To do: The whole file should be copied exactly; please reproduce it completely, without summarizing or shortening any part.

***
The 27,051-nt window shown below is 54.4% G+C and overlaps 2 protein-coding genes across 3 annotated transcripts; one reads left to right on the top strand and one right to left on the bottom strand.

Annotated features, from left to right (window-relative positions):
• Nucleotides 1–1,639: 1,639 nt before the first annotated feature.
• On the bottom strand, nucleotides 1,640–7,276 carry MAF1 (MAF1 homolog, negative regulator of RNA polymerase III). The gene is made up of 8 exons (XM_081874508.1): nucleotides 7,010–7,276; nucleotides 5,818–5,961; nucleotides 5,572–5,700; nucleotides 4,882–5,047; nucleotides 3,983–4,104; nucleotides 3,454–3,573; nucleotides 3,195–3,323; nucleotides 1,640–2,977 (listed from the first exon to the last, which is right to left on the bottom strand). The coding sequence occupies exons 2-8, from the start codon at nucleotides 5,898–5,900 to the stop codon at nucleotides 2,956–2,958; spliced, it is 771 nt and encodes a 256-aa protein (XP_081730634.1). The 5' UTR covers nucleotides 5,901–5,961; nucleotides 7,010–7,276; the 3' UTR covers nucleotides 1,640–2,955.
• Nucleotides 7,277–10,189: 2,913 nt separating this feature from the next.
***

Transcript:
The 27,051-nt window shown below is 54.4% G+C and overlaps 2 protein-coding genes across 3 annotated transcripts; one reads left to right on the top strand and one right to left on the bottom strand.

Annotated features, from left to right (window-relative positions):
• Nucleotides 1–1,639: 1,639 nt before the first annotated feature.
• On the bottom strand, nucleotides 1,640–7,276 carry MAF1 (MAF1 homolog, negative regulator of RNA polymerase III). The gene is made up of 8 exons (XM_081874508.1): nucleotides 7,010–7,276; nucleotides 5,818–5,961; nucleotides 5,572–5,700; nucleotides 4,882–5,047; nucleotides 3,983–4,104; nucleotides 3,454–3,573; nucleotides 3,195–3,323; nucleotides 1,640–2,977 (listed from the first exon to the last, which is right to left on the bottom strand). The coding sequence occupies exons 2-8, from the start codon at nucleotides 5,898–5,900 to the stop codon at nucleotides 2,956–2,958; spliced, it is 771 nt and encodes a 256-aa protein (XP_081730634.1). The 5' UTR covers nucleotides 5,901–5,961; nucleotides 7,010–7,276; the 3' UTR covers nucleotides 1,640–2,955.
• Nucleotides 7,277–10,189: 2,913 nt separating this feature from the next.